Manitoba police prepare for more truck convoys and counter-protests over the weekend

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People block Highway 75 with heavy trucks and farm equipment to prevent access to the Manitoba-US border crossing in Emerson, Manitoba on February 10, 2022.JOHN WOODS/The Canadian Press

RCMP say they have not arrested or fined anyone involved in a blockade near the US border crossing in southern Manitoba.

Officers were present at the protest near Emerson and continued to work with organizers to reach a peaceful resolution, Mounties said in a statement Friday.

“The RCMP are on site and will remain on site until the situation at the border is resolved. We will continue to use discretion to guide our response to this evolving situation,” said Supt. Rob Hill.

“Let me emphasize that the appropriate use of police discretion should not be confused with lack of enforcement. We must always assess the situation on the ground and this may require us to wait for a lower risk opportunity. to enforce the law rather than escalate the situation.

Dozens of protesters set up a blockade about two kilometers north of the border on Thursday to show solidarity with similar protests in Ottawa and across the country calling for an end to COVID-19 vaccination mandates and other pandemic restrictions.

The RCMP estimated that there are approximately 50 tractor-trailers, agricultural equipment and passenger vehicles that have blocked access to the border, with the exception of emergency vehicles and cattle trucks.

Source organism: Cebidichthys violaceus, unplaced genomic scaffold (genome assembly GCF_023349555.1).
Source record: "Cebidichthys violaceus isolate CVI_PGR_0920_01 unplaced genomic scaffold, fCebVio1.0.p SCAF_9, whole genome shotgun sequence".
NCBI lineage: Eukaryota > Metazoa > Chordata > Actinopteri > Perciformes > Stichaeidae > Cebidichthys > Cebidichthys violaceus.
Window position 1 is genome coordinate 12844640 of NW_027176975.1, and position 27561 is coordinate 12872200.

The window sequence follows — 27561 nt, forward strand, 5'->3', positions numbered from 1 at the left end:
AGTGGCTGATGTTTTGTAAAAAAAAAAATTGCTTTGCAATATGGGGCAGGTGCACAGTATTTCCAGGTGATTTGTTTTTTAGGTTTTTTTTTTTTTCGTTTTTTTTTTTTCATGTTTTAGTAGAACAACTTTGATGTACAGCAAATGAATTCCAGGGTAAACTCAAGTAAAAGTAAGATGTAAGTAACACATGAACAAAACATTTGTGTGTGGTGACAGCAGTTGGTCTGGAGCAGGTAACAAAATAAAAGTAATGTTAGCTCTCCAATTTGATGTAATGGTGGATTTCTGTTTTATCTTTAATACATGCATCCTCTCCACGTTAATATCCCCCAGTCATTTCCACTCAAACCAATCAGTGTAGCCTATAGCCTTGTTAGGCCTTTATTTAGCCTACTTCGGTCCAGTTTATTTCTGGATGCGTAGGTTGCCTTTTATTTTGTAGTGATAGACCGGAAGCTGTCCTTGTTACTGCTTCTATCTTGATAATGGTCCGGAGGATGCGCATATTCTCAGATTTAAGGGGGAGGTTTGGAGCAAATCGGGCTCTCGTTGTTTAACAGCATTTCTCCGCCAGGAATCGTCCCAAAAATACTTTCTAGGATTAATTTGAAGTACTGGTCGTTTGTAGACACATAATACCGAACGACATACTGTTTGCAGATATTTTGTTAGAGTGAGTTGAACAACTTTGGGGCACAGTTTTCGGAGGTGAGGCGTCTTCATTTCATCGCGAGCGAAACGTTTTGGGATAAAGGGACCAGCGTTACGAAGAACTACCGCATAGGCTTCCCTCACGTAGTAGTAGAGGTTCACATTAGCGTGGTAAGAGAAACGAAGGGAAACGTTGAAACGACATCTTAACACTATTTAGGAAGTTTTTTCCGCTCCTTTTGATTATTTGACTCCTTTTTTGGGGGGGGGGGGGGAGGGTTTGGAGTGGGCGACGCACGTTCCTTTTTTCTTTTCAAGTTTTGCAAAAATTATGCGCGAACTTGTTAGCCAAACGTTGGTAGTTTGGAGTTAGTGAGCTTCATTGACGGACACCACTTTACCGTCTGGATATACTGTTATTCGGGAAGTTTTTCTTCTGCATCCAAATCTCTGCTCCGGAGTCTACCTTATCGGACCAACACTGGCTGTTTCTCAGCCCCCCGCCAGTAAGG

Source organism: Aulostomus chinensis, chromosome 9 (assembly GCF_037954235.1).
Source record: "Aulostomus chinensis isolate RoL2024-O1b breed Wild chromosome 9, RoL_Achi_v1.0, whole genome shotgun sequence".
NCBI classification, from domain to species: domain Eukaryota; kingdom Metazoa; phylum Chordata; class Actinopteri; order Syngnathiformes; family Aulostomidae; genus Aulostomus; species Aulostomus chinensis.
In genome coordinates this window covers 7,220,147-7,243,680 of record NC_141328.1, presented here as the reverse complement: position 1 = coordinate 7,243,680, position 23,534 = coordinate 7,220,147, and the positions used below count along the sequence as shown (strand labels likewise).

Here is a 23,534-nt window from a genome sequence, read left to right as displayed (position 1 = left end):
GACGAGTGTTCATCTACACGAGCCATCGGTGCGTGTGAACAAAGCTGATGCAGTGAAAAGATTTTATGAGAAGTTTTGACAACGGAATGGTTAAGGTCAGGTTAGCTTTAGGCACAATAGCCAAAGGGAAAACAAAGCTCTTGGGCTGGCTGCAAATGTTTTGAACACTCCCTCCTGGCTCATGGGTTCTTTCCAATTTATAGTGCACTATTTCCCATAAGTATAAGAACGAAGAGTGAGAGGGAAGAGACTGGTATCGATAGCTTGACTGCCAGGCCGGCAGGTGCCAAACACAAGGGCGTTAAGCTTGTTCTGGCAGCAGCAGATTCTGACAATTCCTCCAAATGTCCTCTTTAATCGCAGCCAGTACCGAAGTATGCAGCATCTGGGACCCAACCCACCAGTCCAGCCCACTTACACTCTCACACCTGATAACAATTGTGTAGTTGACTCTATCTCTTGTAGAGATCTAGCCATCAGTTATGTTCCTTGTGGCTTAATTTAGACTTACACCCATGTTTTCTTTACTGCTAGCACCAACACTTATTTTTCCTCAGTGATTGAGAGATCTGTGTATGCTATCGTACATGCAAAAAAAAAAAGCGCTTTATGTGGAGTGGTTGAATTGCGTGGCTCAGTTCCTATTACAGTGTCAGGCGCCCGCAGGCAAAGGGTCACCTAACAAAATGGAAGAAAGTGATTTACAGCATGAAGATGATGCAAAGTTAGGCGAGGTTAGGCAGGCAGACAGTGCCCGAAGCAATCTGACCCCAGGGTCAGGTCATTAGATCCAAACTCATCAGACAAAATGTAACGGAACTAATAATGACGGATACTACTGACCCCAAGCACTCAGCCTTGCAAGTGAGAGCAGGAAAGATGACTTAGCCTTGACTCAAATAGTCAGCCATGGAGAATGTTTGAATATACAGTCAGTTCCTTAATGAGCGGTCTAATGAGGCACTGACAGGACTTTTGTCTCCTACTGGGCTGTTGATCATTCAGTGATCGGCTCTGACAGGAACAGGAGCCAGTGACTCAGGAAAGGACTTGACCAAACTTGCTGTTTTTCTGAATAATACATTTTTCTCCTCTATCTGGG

On Thursday, members of the protest declined to speak to the media.

Canada’s public safety minister was due to speak with the Manitoba government on Friday about the blockade. Marco Mendicino said the province had asked his office for help, but he didn’t specify what was being asked of the federal government.

Mendicino said he was happy to see an agreement allowing the livestock trade to continue, which will help minimize the economic effect of the protest.

Ottawa will provide all possible resources to help, but it’s up to the RCMP to enforce the law, he said.

Prime Minister Justin Trudeau said everything was on the table to end the illegal blockades, but he could not say when that would happen for fear of violence.

Also Friday, Manitoba Premier Heather Stefanson announced the province is accelerating plans to lift public health orders related to COVID-19. The decision had nothing to do with an ongoing protest outside the legislature or one near the border, she said.

Stefanson urged Trudeau to reach out to US President Joe Biden now that the protests have affected both countries.

“There’s nothing unique about Manitoba,” Stefanson said.

She said she also plans to speak to North Dakota Governor Doug Burgum.

“There needs to be some kind of plan on the part of the federal government to make sure that we can have the movement of goods across our border and that it’s not restricted in any way.

Trudeau said he spoke with Biden on Friday about the blockades that have affected the economies of both countries and the flow of foreign funding to protesters.

The Canada Border Services Agency said it still processed vehicles entering Canada at Emerson, but urged travelers to use the ports of Boissevain and Sprague in Manitoba or North Portal in Saskatchewan.

RCMP said they are aware of multiple protests planned across the province over the weekend, including on multiple highways.

Winnipeg police said they were preparing for several protests in the city, including a counter-protest at the Legislative Assembly.

“Discussions with the organizers of these events are continuing,” police said in a statement. “We strive to balance everyone’s right to freedom of expression and peaceful assembly, as well as the rights of the general public, local residents and businesses to a safe environment.”

With files from Kelly Geraldine Malone in Winnipeg

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